|It is difficult to discuss how to ride tolt, as individual horses are
very different. You learn much by using every opportunity you have
to try riding different icelandic horses, and trying how you have to change
your riding in many minute ways riding them. The same horses can have,
and usually have, different footfall in the tolt depending on many things,
like how they are ridden, in what shape they are, on what kind of ground
they are tolting, whether they are riding up or downhill, how fast
they are going, and more.
As the footfall is similar in walk and tölt, you often let the
horse tolt from walk. As the horse carries its neck higher in tolt
than in walk, you shorten the reins a bit before and while the
transition is done. Usually it is easier for the rider to tolt
the horse if the rider sits a bit backwards in the saddle, that is, sits
maybe an inch or two behind the point where he usually sits. The
rider has to take care not to tilt backwards, the legs and back should
be straight as usually, and relaxed. So, in the transition from walk to
tolt, the rider:
1.Moves a bit backwards in the saddle.
2.Shortens the reins.
3.Encourages the horse to go faster, with
a verbal clue and with the
4.When the horse has tolted a few steps
usually you give it again a
bit of rein (an
inch or so), so it can move freely in the neck, but keep
The hands should be
like rubberbands, have reincontact without
So that the horse can tolt well, it needs freedom in the withers (that
is why you move the weight backwards and encourage speed so that the horse
powers from its behind, and that is also partly why goey horses are popular
in Iceland, this is more natural for them). It also needs to carry
its neck rather high (I need an english word for this, but this picture
that shows this here below)
But the faceline may not be too horizontal, or
too vertical. The horse is collected, not like a dressage horse,
collected anyway, using their behind as a motor to push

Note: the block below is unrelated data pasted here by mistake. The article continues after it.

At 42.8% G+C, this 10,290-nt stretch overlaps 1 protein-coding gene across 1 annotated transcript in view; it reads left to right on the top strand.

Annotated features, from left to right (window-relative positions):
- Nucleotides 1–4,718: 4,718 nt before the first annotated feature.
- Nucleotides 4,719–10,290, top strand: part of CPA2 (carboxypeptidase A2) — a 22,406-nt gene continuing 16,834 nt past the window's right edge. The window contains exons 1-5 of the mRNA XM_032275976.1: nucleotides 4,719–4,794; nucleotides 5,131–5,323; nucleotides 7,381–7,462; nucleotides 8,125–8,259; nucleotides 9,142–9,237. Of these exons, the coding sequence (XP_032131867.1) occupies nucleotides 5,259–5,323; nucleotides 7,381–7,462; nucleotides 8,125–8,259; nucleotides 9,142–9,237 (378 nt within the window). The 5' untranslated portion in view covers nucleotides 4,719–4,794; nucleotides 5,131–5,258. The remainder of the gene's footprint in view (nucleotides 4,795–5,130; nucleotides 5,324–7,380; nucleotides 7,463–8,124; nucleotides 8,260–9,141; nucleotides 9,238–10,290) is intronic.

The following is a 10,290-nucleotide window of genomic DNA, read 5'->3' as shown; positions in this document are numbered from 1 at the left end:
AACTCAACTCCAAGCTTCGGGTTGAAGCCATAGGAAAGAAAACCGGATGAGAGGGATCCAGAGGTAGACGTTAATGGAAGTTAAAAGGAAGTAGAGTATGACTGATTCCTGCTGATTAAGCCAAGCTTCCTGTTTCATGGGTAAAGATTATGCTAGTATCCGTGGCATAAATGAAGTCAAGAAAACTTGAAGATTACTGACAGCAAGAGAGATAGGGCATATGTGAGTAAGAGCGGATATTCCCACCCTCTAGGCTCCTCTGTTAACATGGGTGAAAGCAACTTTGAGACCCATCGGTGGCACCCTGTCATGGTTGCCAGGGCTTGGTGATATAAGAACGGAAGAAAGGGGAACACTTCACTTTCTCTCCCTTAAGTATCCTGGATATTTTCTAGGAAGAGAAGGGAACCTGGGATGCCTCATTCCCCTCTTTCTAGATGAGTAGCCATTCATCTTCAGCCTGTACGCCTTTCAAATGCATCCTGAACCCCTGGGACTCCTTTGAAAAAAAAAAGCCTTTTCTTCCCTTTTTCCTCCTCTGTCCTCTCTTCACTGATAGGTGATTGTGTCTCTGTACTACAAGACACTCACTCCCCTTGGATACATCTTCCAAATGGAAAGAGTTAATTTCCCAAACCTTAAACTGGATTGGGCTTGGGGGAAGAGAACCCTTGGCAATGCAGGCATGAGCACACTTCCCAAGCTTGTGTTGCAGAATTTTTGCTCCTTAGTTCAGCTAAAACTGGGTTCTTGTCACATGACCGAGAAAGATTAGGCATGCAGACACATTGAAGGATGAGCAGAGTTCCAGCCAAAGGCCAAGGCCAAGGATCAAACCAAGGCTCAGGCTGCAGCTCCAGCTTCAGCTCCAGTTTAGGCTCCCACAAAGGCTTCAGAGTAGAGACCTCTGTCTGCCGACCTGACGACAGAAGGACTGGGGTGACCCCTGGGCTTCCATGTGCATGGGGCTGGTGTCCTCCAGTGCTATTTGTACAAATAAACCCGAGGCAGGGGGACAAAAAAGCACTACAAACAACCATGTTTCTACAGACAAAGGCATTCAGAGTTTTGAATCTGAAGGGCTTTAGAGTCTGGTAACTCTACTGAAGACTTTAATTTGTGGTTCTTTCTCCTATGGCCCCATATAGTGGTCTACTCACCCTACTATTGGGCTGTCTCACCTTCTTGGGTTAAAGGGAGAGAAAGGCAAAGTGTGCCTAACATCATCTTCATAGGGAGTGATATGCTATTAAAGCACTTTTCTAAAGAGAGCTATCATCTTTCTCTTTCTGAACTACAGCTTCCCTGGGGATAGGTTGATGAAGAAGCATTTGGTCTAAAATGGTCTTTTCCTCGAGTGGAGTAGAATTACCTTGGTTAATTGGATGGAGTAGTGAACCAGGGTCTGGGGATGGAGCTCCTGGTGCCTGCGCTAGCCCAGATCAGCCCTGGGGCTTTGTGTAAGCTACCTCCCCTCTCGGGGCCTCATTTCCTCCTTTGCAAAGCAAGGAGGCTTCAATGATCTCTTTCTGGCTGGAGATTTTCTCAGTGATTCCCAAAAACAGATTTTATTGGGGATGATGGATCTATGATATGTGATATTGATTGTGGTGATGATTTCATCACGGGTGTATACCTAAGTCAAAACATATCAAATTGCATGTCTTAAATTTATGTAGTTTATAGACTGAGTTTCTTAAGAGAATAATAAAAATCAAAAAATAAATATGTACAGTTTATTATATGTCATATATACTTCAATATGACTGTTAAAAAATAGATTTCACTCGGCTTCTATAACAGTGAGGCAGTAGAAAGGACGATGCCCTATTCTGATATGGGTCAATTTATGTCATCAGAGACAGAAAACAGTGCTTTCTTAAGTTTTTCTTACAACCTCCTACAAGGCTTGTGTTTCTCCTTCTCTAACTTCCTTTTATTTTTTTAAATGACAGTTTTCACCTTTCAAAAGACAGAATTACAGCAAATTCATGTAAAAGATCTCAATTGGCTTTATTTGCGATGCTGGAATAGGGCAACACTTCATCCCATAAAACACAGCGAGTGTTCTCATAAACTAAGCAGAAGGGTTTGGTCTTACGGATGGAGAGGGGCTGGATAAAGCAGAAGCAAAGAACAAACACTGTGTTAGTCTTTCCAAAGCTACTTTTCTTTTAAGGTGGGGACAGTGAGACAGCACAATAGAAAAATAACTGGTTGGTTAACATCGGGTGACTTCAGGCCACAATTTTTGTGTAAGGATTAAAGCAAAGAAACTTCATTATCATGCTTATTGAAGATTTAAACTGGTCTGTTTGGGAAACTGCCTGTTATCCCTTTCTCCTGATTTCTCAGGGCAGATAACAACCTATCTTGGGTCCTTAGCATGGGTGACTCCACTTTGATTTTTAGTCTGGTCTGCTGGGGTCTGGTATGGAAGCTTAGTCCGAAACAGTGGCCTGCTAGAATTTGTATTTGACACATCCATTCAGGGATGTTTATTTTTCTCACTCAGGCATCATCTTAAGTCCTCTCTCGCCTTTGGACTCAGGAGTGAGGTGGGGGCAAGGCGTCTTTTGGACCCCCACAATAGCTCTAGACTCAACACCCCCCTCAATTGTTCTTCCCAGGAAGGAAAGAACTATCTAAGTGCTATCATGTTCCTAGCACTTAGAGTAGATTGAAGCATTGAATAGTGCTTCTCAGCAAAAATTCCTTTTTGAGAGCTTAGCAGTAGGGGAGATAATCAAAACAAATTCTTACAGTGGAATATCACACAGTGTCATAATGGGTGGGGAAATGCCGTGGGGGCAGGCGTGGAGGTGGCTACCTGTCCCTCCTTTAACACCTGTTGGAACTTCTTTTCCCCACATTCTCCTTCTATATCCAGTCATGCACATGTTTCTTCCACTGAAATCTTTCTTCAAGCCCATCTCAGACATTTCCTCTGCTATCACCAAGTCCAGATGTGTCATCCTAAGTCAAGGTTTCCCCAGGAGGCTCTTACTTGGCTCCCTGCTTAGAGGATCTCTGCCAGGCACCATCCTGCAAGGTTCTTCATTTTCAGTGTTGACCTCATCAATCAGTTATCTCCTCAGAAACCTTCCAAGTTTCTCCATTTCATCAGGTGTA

the light front end forward, free the withers and allow the horse to
balance it self, not lean on the reins. If the horse does
not know how to collect, teach it collection at the walk, and later
(weeks later) try keeping that collection at the tolt.
How the tolt is ridden in Iceland. The posture of the horse is
the head and neck is carried excellently, but the
feet of the rider are a bit much forward (that is very common here
doesn't spoil the horse's performance, just
looks bad) and the rider has contact with the reins. You want
of the horse to elevate, not the nose.
Find the ideal speed for your horse to tolt clean (or almost clean).
All horses have a speed where it is easiest for them to
tolt clean. For pacy horses this is usually medium-speed, for
horses this is usually slow or fast tolt. As they get
more training, you can tolt them slower and faster than this particular
speed without loosing clean hoof-beat. But this is
also the reason that it is often problematic to tolt-train horses with
bad tolt-balance in a group, because each of them
might need to tolt in different speed to be at their best.
Find the ideal ground for your horse to tolt on. Usually it is
where the ground it not very soft, it is more difficult for
the horse to tolt as the ground gets softer. Keep though in mind
tolting for long distances on asphalt is straining for the
legs of the horse.
The horse needs to be soft in the mouth to tolt well, do everything
can to keep your horse soft and responsive in the
bit. Avoid a dropped back and eve-neck, because that leads to
body and stiff or no tolt. The softer you are, the
softer the horse is, and the softer the tolt is.
The saddle needs to fit well for the tolter, and sit right, or he
stiffens up to brace himself against pain.
Many horses tolt better going slightly downhill (again, extremes are
bad). It is difficult for all horses to tolt clean uphill,
and riding a horse uphill in tolt either teaches the horse nothing
tolting or makes the tolt worse. Tolt (or walk) on
horizontal or downhill, trot (or walk or canter) uphill.
Improving a horse that lacks balance in the tolt takes time in many
cases. Be patient, good things happen slowly, and do
not get frustrated even though the training takes weeks or even months.
Teaching a piggy-pacer to tolt can take riding him
4-5 times a week for 3-6 months. If it happens fast, be overjoyed,
brace yourself for a long training period. Give
your horse at least 3-4 rides per week for 2 months if you really want
to change it's tolting.
Training pacy horses and trotty horses will come in later articles.